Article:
The Years Are Short, But These Days Are So Long

by Janie Porter
early motherhood
monkeybusinessimages / iStock

monkeybusinessimages / iStock

Monkey Business Images

Dear everyone who tells me, “The days are long, but the years are short”:

I know you mean well.

But today, I need to tell you something.

You forgot how long the days really are.

You forgot about these days of early motherhood—what it feels like to be jolted awake by a 2-year-old, screaming for oatmeal and Octonauts at 5:03 a.m. And then you get up to make the oatmeal, and then negotiate your way through 12 minutes of decoding toddler instructions. You jump through all the hoops, adding the required peanut butter and honey and serving it in the yellow bowl with the red spoon.

Just to hear, “Mom, I don’t like this. Can I have cereal?”

You forgot.

You forgot what it’s like to go to the bathroom at 4 p.m. and realize it’s the first time you’ve looked in a mirror all day. That the 5 a.m. oatmeal is smeared across the yoga pants you’ve been wearing since Tuesday. And that your hair is greasy because the baby’s been teething and the husband’s been working late, and there hasn’t been five minutes to take care of you.

You forgot.

You forgot what it’s like to not finish a sentence. To not finish a thought. To live your life in fragmented snippets of trying to communicate with other adults but never quite completing any message in any meaningful way.

You forgot.

And now that I’ve said what I need to say, it’s your turn.

And I already know what’s coming.

Because it’s so true.

I know.

I’m forgetting too.

I’m forgetting that, someday, I’ll wish I had little ones who get dirty in the backyard when they aren’t supposed to. But today, these muddy feet are just one more task between me and dinnertime—a dinner that I’ll spend 30 minutes making but no one will eat.

But you’re right. I did forget.

I forgot that, someday soon, this needy baby face who only wants Mommy to hold him will be a little boy who won’t even hug me in public.

I forgot.

I forgot that, one day, I’ll be able to go to nice dinners with my husband, every night of the week if I want to. But I’ll be sitting in front of my steak and fine wine, longing to hear the voice of a child interrupting our perfect dinner with an impossible request or a silly story.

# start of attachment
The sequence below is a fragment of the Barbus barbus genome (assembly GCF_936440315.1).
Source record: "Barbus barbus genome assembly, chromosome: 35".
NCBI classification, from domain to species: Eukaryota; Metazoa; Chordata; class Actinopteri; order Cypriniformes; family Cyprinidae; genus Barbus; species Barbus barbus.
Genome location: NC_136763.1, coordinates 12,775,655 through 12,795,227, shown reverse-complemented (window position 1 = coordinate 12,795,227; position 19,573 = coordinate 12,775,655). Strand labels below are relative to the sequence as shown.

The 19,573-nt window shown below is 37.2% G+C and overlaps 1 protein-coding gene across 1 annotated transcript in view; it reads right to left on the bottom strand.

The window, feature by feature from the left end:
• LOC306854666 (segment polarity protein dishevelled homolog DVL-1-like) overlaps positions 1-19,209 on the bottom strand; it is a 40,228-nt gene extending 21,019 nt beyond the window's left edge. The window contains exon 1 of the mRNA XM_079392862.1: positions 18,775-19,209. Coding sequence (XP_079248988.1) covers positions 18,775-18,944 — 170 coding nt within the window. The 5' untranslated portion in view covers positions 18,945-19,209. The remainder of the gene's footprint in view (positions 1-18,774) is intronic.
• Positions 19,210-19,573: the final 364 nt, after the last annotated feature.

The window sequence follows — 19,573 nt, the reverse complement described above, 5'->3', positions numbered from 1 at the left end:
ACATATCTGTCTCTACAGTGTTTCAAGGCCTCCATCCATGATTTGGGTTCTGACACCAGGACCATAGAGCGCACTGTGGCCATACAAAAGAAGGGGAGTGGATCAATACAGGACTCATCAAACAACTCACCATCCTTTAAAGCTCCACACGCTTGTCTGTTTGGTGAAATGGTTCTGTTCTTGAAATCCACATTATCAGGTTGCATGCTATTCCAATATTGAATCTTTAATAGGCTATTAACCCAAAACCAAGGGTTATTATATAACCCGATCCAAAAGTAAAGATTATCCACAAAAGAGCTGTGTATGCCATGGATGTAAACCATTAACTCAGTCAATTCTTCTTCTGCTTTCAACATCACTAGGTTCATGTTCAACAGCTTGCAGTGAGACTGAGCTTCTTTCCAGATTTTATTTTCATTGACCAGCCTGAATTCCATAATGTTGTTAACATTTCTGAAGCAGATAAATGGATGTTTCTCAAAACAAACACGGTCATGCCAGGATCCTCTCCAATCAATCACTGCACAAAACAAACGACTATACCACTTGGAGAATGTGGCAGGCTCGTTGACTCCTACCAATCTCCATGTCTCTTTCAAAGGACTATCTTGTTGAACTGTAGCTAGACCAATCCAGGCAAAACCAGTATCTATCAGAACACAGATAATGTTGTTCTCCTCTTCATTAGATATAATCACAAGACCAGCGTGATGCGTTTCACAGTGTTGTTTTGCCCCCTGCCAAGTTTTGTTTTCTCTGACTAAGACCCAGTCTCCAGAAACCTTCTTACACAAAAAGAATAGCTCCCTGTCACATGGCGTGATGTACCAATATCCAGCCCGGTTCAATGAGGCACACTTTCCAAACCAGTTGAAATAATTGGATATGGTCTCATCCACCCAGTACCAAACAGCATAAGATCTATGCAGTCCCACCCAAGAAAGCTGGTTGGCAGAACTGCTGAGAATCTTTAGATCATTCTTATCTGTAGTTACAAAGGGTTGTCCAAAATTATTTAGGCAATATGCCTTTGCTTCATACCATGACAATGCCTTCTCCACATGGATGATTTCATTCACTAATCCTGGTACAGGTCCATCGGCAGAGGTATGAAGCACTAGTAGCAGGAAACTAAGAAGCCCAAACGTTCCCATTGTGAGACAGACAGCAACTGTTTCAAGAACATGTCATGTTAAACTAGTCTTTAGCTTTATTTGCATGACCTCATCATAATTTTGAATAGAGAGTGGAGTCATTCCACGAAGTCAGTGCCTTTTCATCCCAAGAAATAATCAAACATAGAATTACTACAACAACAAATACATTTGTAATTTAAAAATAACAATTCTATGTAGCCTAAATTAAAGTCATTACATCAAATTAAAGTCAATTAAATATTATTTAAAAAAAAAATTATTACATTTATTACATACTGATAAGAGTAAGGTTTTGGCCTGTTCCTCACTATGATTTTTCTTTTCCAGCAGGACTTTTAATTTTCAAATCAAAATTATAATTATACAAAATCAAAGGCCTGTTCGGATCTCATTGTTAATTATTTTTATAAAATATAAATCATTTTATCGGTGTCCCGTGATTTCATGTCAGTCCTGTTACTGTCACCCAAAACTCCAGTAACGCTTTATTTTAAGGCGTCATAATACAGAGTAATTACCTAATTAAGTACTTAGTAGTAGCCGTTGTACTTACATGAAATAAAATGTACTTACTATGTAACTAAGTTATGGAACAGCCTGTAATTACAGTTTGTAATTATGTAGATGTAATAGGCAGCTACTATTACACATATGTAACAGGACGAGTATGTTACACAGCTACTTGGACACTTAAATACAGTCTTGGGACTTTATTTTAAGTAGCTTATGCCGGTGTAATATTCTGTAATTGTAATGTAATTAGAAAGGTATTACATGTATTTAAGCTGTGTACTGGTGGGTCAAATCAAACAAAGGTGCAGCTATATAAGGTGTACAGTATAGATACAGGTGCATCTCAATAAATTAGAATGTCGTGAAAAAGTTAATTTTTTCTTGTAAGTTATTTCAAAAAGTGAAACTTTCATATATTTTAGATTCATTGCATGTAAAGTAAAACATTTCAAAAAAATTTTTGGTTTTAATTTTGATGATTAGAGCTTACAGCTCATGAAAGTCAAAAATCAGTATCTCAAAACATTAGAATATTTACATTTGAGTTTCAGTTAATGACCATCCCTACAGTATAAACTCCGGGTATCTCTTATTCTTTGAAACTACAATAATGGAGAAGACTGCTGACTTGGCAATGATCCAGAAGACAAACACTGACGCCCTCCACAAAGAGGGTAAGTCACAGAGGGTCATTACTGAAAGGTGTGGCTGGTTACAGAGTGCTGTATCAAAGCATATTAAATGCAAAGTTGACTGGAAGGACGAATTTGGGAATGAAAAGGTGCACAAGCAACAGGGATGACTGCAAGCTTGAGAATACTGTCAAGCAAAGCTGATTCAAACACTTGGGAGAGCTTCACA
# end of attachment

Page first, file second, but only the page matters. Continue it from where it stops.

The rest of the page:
I forgot.

I forgot that, one day, I’ll see my children grow up. They’ll get married and pursue dreams. They won’t need me anymore. I’ll be so happy for them. But I will weep inside, as I see them walk across that stage, or drive to that airport, or walk down that aisle.

Because they don’t need me anymore.

Someday, no one will ask me for the oatmeal with the peanut butter or that silly red spoon.

But today is not that today.

Today was long and tiring and thankless and taxing. And the children were needy and misbehaving and far from perfect.

And that’s totally OK. That’s life. That’s motherhood now.

Even at your dream job, you’re still allowed to have hard days.

“The days are long, but the years are short.”

I promise, there are plenty more days when I’ll want to hear your thoughts about how short the years are.

But today is not one of them.

Because you forgot how long the days really are.

Now please excuse me while I strap a crying baby to my back so I can break up a toddler fight over the Spiderman cup, fold 17 loads of laundry, and whip up a gourmet dinner. Spoiler alert: No one will eat it, and I’ll end up microwaving hot dogs at 8:47 p.m.